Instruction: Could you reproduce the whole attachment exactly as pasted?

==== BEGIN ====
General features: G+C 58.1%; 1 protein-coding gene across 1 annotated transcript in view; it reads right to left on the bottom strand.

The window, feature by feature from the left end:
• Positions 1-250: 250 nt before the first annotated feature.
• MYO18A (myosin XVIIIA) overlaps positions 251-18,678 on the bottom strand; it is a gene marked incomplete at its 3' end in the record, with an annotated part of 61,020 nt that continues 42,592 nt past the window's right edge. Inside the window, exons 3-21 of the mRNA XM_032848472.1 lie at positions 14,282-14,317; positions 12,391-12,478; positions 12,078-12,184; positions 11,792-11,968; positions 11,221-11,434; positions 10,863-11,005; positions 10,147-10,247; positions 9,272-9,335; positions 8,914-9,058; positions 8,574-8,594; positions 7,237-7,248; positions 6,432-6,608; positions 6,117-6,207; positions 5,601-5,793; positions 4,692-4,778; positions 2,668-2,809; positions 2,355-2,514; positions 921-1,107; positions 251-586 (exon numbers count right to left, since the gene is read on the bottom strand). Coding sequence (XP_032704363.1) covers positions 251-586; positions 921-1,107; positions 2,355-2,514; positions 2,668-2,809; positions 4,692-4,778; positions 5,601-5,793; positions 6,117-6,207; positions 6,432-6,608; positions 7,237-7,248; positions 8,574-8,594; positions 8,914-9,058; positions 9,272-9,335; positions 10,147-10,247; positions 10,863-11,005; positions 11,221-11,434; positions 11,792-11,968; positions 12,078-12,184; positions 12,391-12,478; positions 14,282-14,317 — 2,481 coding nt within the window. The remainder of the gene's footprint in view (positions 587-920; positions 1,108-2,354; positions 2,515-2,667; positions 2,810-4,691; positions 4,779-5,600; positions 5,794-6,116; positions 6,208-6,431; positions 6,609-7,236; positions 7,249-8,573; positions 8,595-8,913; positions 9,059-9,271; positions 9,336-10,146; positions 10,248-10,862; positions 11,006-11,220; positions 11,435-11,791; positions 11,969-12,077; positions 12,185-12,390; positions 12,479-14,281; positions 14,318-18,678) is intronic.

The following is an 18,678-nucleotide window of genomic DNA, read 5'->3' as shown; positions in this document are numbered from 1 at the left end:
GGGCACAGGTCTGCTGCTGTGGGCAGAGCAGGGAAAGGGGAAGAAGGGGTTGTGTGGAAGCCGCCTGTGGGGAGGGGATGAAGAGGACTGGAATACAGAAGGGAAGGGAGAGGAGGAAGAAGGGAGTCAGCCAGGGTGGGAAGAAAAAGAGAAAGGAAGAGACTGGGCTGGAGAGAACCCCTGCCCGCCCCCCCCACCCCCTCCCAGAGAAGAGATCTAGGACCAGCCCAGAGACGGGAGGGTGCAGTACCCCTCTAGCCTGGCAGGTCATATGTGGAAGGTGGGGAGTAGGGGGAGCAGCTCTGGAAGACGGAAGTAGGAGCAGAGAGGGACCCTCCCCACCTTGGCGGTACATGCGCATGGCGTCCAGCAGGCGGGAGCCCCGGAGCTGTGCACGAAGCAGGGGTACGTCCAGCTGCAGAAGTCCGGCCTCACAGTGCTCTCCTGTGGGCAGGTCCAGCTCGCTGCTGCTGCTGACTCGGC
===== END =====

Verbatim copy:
General features: G+C 58.1%; 1 protein-coding gene across 1 annotated transcript in view; it reads right to left on the bottom strand.

The window, feature by feature from the left end:
• Positions 1-250: 250 nt before the first annotated feature.
• MYO18A (myosin XVIIIA) overlaps positions 251-18,678 on the bottom strand; it is a gene marked incomplete at its 3' end in the record, with an annotated part of 61,020 nt that continues 42,592 nt past the window's right edge. Inside the window, exons 3-21 of the mRNA XM_032848472.1 lie at positions 14,282-14,317; positions 12,391-12,478; positions 12,078-12,184; positions 11,792-11,968; positions 11,221-11,434; positions 10,863-11,005; positions 10,147-10,247; positions 9,272-9,335; positions 8,914-9,058; positions 8,574-8,594; positions 7,237-7,248; positions 6,432-6,608; positions 6,117-6,207; positions 5,601-5,793; positions 4,692-4,778; positions 2,668-2,809; positions 2,355-2,514; positions 921-1,107; positions 251-586 (exon numbers count right to left, since the gene is read on the bottom strand). Coding sequence (XP_032704363.1) covers positions 251-586; positions 921-1,107; positions 2,355-2,514; positions 2,668-2,809; positions 4,692-4,778; positions 5,601-5,793; positions 6,117-6,207; positions 6,432-6,608; positions 7,237-7,248; positions 8,574-8,594; positions 8,914-9,058; positions 9,272-9,335; positions 10,147-10,247; positions 10,863-11,005; positions 11,221-11,434; positions 11,792-11,968; positions 12,078-12,184; positions 12,391-12,478; positions 14,282-14,317 — 2,481 coding nt within the window. The remainder of the gene's footprint in view (positions 587-920; positions 1,108-2,354; positions 2,515-2,667; positions 2,810-4,691; positions 4,779-5,600; positions 5,794-6,116; positions 6,208-6,431; positions 6,609-7,236; positions 7,249-8,573; positions 8,595-8,913; positions 9,059-9,271; positions 9,336-10,146; positions 10,248-10,862; positions 11,006-11,220; positions 11,435-11,791; positions 11,969-12,077; positions 12,185-12,390; positions 12,479-14,281; positions 14,318-18,678) is intronic.

The following is an 18,678-nucleotide window of genomic DNA, read 5'->3' as shown; positions in this document are numbered from 1 at the left end:
GGGCACAGGTCTGCTGCTGTGGGCAGAGCAGGGAAAGGGGAAGAAGGGGTTGTGTGGAAGCCGCCTGTGGGGAGGGGATGAAGAGGACTGGAATACAGAAGGGAAGGGAGAGGAGGAAGAAGGGAGTCAGCCAGGGTGGGAAGAAAAAGAGAAAGGAAGAGACTGGGCTGGAGAGAACCCCTGCCCGCCCCCCCCACCCCCTCCCAGAGAAGAGATCTAGGACCAGCCCAGAGACGGGAGGGTGCAGTACCCCTCTAGCCTGGCAGGTCATATGTGGAAGGTGGGGAGTAGGGGGAGCAGCTCTGGAAGACGGAAGTAGGAGCAGAGAGGGACCCTCCCCACCTTGGCGGTACATGCGCATGGCGTCCAGCAGGCGGGAGCCCCGGAGCTGTGCACGAAGCAGGGGTACGTCCAGCTGCAGAAGTCCGGCCTCACAGTGCTCTCCTGTGGGCAGGTCCAGCTCGCTGCTGCTGCTGACTCGGC